Brad Stevens, Boston’s brilliant coach, cited the following definition of “toughness”:

Toughness is being able to physically and emotionally perform your task through any condition.

and added (emphasis mine):

If things are going really well in a home game, do you get caught up in that, or do you keep playing the right way? If things are going like they were in the second quarter last night [when the Sixers went on a run], do you say, “I have a job to do and I’m going to do it, and I don’t care that everyone is going nuts over this [Joel] Embiid dunk?” That is toughness. It sounds cliché, but the hardest thing to do is stay in the moment and do your job.

Lowe remarks:

This is a fierce team. No one is afraid to shoot, or venture outside his proven skill set — something almost everyone has had to do since [Kyrie] Irving’s knee surgery. They give maximum effort every second. It is a focused effort; they rarely veer out of scheme.

Gather enough tough players and it can have an exponential effect on a team’s collective toughness. They inspire each other to more intense fury. They hold everyone accountable; even brief moments of lethargy and weakness are unacceptable. Wyc Grousbeck, the team’s owner, compares them to a crew team rowing together: They feel when one guy is giving only 90 percent, and either push him harder or eventually replace him. “This is my favorite Celtics team ever, in terms of energy, camaraderie and underdog spirit,” Grousbeck said.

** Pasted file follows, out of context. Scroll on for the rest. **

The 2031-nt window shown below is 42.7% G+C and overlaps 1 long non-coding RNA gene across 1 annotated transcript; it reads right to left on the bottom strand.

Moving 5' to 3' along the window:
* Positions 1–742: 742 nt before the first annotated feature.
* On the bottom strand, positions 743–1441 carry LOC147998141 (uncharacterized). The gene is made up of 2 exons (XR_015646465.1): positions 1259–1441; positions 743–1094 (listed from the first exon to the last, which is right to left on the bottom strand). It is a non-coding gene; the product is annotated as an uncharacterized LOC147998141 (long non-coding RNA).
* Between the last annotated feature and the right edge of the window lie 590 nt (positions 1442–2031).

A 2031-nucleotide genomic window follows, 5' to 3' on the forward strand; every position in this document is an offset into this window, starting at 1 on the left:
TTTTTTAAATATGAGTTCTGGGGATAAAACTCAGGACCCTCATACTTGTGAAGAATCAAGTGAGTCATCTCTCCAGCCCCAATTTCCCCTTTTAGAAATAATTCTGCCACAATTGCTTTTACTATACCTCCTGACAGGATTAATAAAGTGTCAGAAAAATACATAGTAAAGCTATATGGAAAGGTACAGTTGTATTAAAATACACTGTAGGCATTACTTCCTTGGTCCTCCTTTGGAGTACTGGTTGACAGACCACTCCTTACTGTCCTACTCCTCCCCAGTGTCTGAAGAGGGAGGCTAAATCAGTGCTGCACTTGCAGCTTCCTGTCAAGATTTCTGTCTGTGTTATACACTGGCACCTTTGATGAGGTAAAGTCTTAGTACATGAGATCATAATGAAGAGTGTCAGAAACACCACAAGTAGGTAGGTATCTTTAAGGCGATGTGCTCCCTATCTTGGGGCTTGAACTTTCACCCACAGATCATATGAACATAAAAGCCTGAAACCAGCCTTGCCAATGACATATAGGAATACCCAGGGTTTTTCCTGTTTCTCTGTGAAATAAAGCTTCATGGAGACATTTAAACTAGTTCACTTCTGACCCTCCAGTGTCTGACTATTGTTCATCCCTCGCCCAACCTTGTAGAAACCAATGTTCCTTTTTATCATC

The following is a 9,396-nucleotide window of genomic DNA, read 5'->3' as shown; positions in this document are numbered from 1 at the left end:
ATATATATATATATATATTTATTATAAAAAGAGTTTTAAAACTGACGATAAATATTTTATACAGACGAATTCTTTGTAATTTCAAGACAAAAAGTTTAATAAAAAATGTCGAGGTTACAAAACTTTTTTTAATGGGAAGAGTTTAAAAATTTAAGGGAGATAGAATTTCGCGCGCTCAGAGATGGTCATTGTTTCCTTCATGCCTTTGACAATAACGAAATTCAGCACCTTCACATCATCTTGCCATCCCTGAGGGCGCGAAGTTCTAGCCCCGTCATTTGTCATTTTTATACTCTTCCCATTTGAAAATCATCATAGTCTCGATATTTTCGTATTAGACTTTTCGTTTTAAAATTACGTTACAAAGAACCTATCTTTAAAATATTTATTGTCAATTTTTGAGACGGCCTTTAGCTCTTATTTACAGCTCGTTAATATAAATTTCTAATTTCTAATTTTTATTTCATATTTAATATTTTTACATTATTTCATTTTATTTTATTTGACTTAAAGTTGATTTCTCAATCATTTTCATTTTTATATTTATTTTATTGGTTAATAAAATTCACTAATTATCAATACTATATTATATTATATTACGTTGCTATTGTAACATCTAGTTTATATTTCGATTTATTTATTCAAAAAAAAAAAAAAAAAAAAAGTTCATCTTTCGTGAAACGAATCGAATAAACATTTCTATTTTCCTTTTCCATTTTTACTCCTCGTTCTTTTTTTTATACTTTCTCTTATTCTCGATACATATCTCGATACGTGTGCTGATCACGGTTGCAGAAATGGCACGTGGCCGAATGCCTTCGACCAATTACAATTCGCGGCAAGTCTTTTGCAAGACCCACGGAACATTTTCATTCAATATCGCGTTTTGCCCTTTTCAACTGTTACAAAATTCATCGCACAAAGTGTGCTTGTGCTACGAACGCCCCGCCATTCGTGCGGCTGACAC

[Danny] Ainge picks the players, but Stevens is the arbiter of playing time. The (deserved) fawning over his stoic demeanor and play-calling genius has obscured another fundamental truth: Stevens is something of an old-school hard-ass. “If guys aren’t doing their jobs,” [Al] Horford said, “they just won’t play.”

Kevin Durant makes a similar point in Baxter Holmes’s article about the Golden State Warriors, “When The Dubs Hit The Turbo Button”:

That’s what is tough about the NBA — to focus every possession. That’s hard as s— to do. It’s not the physical part. It’s not making 3s. It’s not how many sets can we run, how many dunks can we get. It’s about staying focused every play.